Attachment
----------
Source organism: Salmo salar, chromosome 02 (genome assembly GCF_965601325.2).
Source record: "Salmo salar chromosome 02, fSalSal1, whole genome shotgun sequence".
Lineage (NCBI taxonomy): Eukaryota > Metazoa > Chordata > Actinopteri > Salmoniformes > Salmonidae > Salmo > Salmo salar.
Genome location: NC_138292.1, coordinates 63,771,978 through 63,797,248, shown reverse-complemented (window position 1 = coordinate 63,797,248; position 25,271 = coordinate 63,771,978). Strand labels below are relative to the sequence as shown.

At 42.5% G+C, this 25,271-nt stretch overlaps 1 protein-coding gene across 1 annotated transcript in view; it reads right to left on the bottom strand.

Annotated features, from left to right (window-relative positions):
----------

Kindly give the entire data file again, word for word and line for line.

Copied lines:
Source organism: Salmo salar, chromosome 02 (genome assembly GCF_965601325.2).
Source record: "Salmo salar chromosome 02, fSalSal1, whole genome shotgun sequence".
Lineage (NCBI taxonomy): Eukaryota > Metazoa > Chordata > Actinopteri > Salmoniformes > Salmonidae > Salmo > Salmo salar.
Genome location: NC_138292.1, coordinates 63,771,978 through 63,797,248, shown reverse-complemented (window position 1 = coordinate 63,797,248; position 25,271 = coordinate 63,771,978). Strand labels below are relative to the sequence as shown.

At 42.5% G+C, this 25,271-nt stretch overlaps 1 protein-coding gene across 1 annotated transcript in view; it reads right to left on the bottom strand.

Annotated features, from left to right (window-relative positions):